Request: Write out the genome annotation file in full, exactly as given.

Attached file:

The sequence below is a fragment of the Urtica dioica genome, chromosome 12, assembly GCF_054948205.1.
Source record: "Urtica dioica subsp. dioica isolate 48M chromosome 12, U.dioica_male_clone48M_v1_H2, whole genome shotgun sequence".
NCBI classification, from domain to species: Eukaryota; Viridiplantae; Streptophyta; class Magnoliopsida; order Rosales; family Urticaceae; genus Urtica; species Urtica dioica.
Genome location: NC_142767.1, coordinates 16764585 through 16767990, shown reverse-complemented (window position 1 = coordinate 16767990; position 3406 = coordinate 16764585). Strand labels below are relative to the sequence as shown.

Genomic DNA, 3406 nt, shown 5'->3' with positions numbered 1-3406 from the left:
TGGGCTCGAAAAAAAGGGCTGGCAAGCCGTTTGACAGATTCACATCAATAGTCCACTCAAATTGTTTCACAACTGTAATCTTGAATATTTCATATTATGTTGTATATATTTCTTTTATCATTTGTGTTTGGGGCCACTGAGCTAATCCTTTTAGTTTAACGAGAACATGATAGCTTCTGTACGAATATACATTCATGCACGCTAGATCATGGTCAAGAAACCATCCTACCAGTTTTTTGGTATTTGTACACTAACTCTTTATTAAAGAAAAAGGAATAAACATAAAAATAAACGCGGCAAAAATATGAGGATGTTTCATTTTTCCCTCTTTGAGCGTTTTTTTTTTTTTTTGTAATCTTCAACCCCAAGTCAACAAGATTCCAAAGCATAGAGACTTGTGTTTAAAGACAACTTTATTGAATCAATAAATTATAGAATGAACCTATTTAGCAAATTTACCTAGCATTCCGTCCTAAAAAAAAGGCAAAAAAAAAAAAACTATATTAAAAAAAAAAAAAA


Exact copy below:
The sequence below is a fragment of the Urtica dioica genome, chromosome 12, assembly GCF_054948205.1.
Source record: "Urtica dioica subsp. dioica isolate 48M chromosome 12, U.dioica_male_clone48M_v1_H2, whole genome shotgun sequence".
NCBI classification, from domain to species: Eukaryota; Viridiplantae; Streptophyta; class Magnoliopsida; order Rosales; family Urticaceae; genus Urtica; species Urtica dioica.
Genome location: NC_142767.1, coordinates 16764585 through 16767990, shown reverse-complemented (window position 1 = coordinate 16767990; position 3406 = coordinate 16764585). Strand labels below are relative to the sequence as shown.

Genomic DNA, 3406 nt, shown 5'->3' with positions numbered 1-3406 from the left:
TGGGCTCGAAAAAAAGGGCTGGCAAGCCGTTTGACAGATTCACATCAATAGTCCACTCAAATTGTTTCACAACTGTAATCTTGAATATTTCATATTATGTTGTATATATTTCTTTTATCATTTGTGTTTGGGGCCACTGAGCTAATCCTTTTAGTTTAACGAGAACATGATAGCTTCTGTACGAATATACATTCATGCACGCTAGATCATGGTCAAGAAACCATCCTACCAGTTTTTTGGTATTTGTACACTAACTCTTTATTAAAGAAAAAGGAATAAACATAAAAATAAACGCGGCAAAAATATGAGGATGTTTCATTTTTCCCTCTTTGAGCGTTTTTTTTTTTTTTTGTAATCTTCAACCCCAAGTCAACAAGATTCCAAAGCATAGAGACTTGTGTTTAAAGACAACTTTATTGAATCAATAAATTATAGAATGAACCTATTTAGCAAATTTACCTAGCATTCCGTCCTAAAAAAAAGGCAAAAAAAAAAAAACTATATTAAAAAAAAAAAAAA